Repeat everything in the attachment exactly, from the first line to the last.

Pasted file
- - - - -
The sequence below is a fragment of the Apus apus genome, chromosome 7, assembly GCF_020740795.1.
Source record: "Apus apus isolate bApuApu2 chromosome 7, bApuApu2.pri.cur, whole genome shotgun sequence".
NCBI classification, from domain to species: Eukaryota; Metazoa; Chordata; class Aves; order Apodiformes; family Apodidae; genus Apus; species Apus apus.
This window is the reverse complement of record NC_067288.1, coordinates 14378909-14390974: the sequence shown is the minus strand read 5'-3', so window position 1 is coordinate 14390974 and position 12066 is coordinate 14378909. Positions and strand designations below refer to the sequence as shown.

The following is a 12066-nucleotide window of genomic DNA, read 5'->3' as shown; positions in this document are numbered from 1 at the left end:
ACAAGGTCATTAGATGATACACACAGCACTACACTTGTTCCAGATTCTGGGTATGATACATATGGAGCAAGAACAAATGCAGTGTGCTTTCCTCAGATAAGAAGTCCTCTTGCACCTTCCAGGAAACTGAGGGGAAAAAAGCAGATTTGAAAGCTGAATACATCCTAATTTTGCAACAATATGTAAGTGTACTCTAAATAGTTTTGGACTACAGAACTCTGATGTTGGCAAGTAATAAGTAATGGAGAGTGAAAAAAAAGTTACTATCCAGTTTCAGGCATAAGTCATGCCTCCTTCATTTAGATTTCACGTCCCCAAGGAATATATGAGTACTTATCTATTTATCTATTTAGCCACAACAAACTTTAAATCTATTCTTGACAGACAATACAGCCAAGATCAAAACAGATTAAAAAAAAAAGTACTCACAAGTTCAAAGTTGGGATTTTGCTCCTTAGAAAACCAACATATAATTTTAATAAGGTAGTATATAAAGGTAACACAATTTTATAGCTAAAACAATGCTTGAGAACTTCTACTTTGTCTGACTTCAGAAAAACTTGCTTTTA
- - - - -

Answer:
The sequence below is a fragment of the Apus apus genome, chromosome 7, assembly GCF_020740795.1.
Source record: "Apus apus isolate bApuApu2 chromosome 7, bApuApu2.pri.cur, whole genome shotgun sequence".
NCBI classification, from domain to species: Eukaryota; Metazoa; Chordata; class Aves; order Apodiformes; family Apodidae; genus Apus; species Apus apus.
This window is the reverse complement of record NC_067288.1, coordinates 14378909-14390974: the sequence shown is the minus strand read 5'-3', so window position 1 is coordinate 14390974 and position 12066 is coordinate 14378909. Positions and strand designations below refer to the sequence as shown.

The following is a 12066-nucleotide window of genomic DNA, read 5'->3' as shown; positions in this document are numbered from 1 at the left end:
ACAAGGTCATTAGATGATACACACAGCACTACACTTGTTCCAGATTCTGGGTATGATACATATGGAGCAAGAACAAATGCAGTGTGCTTTCCTCAGATAAGAAGTCCTCTTGCACCTTCCAGGAAACTGAGGGGAAAAAAGCAGATTTGAAAGCTGAATACATCCTAATTTTGCAACAATATGTAAGTGTACTCTAAATAGTTTTGGACTACAGAACTCTGATGTTGGCAAGTAATAAGTAATGGAGAGTGAAAAAAAAGTTACTATCCAGTTTCAGGCATAAGTCATGCCTCCTTCATTTAGATTTCACGTCCCCAAGGAATATATGAGTACTTATCTATTTATCTATTTAGCCACAACAAACTTTAAATCTATTCTTGACAGACAATACAGCCAAGATCAAAACAGATTAAAAAAAAAAGTACTCACAAGTTCAAAGTTGGGATTTTGCTCCTTAGAAAACCAACATATAATTTTAATAAGGTAGTATATAAAGGTAACACAATTTTATAGCTAAAACAATGCTTGAGAACTTCTACTTTGTCTGACTTCAGAAAAACTTGCTTTTA